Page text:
Green Building & Design | July 12, 2022 by Tom Pflueger
Adaptive reuse today takes on many forms, from preserving heritage to transforming vacant buildings into opportunities to revitalize communities. The most significant advantage is that adaptive reuse can give defunct buildings a new lease on life while having a sustainable advantage.
According to the EPA, a new energy-efficient building takes about 65 years to save the amount of energy lost in demolishing an already existing building. Repurposing old buildings reduces the need to construct new buildings by taking advantage of existing infrastructure—a process that requires land, energy, and materials.
In fact, adaptive reuse projects have the potential to save historical structures and other buildings of significance by making them useful to communities again while bringing them up to modern standards and codes. Just as we honor famous works of art and one-of-a-kind antique furniture, historic buildings embody craftsmanship and skill that may no longer be widely used today.
Among the many benefits adaptive reuse projects provide, they decrease the scope of demolition, construction, and the volume of new materials needed. Less demolition means less environmental pollutants resulting from the demolition itself, less debris going into landfills, and less energy required as part of the overall reconstruction process.
In most cases, this equates to fewer materials going into the project’s construction—conserving resources and saving funds. It also decreases emissions from the transportation of debris, both to landfills or to be repurposed, and of new resources to the job site. By reusing existing materials, adaptive reuse projects can decrease energy usage and pollution resulting from the manufacturing and transportation of new materials.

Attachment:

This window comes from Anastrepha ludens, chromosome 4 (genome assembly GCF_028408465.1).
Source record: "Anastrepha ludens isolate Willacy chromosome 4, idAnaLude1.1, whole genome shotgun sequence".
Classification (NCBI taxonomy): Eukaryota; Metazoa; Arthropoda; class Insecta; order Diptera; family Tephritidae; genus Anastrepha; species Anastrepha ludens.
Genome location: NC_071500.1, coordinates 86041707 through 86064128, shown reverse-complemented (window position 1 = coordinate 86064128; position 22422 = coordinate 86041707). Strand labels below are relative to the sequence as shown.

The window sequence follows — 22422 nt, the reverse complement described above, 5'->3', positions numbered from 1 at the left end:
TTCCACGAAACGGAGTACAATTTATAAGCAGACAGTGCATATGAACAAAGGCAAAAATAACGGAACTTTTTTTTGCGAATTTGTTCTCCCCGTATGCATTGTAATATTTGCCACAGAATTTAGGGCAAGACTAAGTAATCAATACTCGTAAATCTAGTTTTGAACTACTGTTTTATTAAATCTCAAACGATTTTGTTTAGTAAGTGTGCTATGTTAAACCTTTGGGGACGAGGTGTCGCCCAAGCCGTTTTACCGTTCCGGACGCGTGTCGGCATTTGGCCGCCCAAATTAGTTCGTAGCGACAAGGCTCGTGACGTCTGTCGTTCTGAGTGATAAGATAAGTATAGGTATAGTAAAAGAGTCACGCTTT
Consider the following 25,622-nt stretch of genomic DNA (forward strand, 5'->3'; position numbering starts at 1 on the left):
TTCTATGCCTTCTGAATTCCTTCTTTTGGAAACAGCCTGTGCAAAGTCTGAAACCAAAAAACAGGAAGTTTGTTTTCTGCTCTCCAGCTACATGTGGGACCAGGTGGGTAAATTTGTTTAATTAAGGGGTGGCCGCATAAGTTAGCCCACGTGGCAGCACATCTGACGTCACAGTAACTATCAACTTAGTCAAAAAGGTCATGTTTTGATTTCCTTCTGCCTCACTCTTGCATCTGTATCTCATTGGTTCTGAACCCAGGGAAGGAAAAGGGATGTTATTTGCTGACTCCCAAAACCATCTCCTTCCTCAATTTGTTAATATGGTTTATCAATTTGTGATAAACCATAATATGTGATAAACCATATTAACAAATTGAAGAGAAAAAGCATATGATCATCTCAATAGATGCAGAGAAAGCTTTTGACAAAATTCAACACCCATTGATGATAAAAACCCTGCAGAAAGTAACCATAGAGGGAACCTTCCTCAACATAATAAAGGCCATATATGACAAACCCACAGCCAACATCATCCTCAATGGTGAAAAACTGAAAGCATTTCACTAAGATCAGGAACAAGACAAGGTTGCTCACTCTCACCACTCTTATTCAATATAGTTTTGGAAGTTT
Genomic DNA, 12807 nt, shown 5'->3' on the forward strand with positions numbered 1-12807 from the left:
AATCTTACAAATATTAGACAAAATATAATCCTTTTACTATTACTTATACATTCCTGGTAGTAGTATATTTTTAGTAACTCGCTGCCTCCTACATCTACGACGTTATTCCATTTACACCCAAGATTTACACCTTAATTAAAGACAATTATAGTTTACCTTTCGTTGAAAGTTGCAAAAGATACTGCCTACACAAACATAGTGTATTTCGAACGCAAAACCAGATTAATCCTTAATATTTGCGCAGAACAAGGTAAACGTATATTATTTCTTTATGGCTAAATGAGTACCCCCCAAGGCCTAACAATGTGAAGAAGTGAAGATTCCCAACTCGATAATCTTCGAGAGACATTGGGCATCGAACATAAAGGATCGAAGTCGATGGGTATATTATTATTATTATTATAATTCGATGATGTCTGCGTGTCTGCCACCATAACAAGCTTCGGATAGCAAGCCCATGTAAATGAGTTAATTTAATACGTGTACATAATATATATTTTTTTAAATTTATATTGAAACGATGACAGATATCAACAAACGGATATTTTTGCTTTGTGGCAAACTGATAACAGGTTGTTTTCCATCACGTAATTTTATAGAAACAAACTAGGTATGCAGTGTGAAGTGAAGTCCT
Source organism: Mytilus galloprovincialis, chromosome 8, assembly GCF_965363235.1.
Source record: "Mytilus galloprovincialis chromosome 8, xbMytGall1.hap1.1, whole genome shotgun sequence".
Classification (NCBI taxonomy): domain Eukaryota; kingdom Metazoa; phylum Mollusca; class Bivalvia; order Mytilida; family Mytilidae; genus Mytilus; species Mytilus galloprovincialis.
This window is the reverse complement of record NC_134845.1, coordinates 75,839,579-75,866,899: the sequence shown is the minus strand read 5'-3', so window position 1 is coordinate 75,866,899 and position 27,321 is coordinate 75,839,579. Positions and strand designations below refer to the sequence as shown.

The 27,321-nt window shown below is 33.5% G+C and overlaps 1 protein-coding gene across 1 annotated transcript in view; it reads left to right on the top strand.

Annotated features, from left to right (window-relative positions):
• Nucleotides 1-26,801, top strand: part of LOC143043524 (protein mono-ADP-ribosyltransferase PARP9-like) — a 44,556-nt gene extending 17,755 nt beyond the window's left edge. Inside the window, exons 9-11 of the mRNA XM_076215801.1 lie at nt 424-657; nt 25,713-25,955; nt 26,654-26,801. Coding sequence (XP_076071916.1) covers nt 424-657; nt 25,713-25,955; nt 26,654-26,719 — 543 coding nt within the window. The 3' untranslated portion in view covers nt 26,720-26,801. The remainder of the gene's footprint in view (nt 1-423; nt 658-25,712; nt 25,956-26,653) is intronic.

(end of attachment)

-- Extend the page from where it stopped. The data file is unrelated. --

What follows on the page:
Saving a University Building
Berkeley Art Museum & Pacific Film Archive on the University of California Berkeley campus was a nationally registered historic place, but the building was deemed seismically unsafe, sitting about a mile from a major fault line, and the museum determined that the necessary retrofitting could not be accomplished without compromising the exhibit spaces. Facing mounting pressure to tear down the structure in favor of reuse of valuable land in the heart of campus, we were hired to determine if the building could be converted into a structurally sound, modern life science laboratory.
After concluding that it was feasible, MBH Architects redesigned the building as a life-science laboratory for students and local entrepreneurs. Now called Bakar BioEnginuity Hub, the building was brought up to code while preserving its historically significant features, making it a modern hub for students and researchers doing innovative experimentation.
Utilizing an egalitarian approach to the industry, the project provides shared equipment and co-working space to startups who may otherwise be barred by the prohibitive cost of entry into the life science field. With an overhaul of mechanical systems, the building is designed to achieve net carbon neutrality and is undergoing LEED Gold certification. The project will serve as an example for other campuses and private companies to reuse existing structures for new modern uses, an economical and financial decision.